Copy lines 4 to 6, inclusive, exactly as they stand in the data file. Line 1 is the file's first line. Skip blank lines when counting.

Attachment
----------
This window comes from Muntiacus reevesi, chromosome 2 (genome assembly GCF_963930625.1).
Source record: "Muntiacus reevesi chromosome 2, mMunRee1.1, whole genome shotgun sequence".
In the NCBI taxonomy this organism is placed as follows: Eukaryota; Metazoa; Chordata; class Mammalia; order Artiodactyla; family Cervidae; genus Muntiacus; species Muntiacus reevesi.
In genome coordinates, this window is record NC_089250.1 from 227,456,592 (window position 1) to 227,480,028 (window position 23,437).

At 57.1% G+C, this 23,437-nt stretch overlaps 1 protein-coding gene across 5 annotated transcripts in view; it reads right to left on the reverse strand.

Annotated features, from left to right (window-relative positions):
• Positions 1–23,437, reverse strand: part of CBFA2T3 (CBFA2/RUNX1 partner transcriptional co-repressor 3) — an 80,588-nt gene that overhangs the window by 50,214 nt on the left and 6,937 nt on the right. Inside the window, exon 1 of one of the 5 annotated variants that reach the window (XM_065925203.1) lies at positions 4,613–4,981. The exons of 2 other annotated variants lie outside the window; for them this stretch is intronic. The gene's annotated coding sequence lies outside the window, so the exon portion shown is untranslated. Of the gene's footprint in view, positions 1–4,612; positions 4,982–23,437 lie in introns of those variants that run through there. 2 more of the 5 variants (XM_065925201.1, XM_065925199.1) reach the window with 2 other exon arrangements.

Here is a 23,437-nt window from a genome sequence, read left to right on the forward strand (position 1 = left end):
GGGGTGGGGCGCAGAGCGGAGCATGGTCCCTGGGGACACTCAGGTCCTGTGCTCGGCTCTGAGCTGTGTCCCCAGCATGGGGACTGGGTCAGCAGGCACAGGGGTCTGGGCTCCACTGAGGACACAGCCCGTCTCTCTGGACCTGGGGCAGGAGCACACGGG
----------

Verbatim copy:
In genome coordinates, this window is record NC_089250.1 from 227,456,592 (window position 1) to 227,480,028 (window position 23,437).

At 57.1% G+C, this 23,437-nt stretch overlaps 1 protein-coding gene across 5 annotated transcripts in view; it reads right to left on the reverse strand.

Annotated features, from left to right (window-relative positions):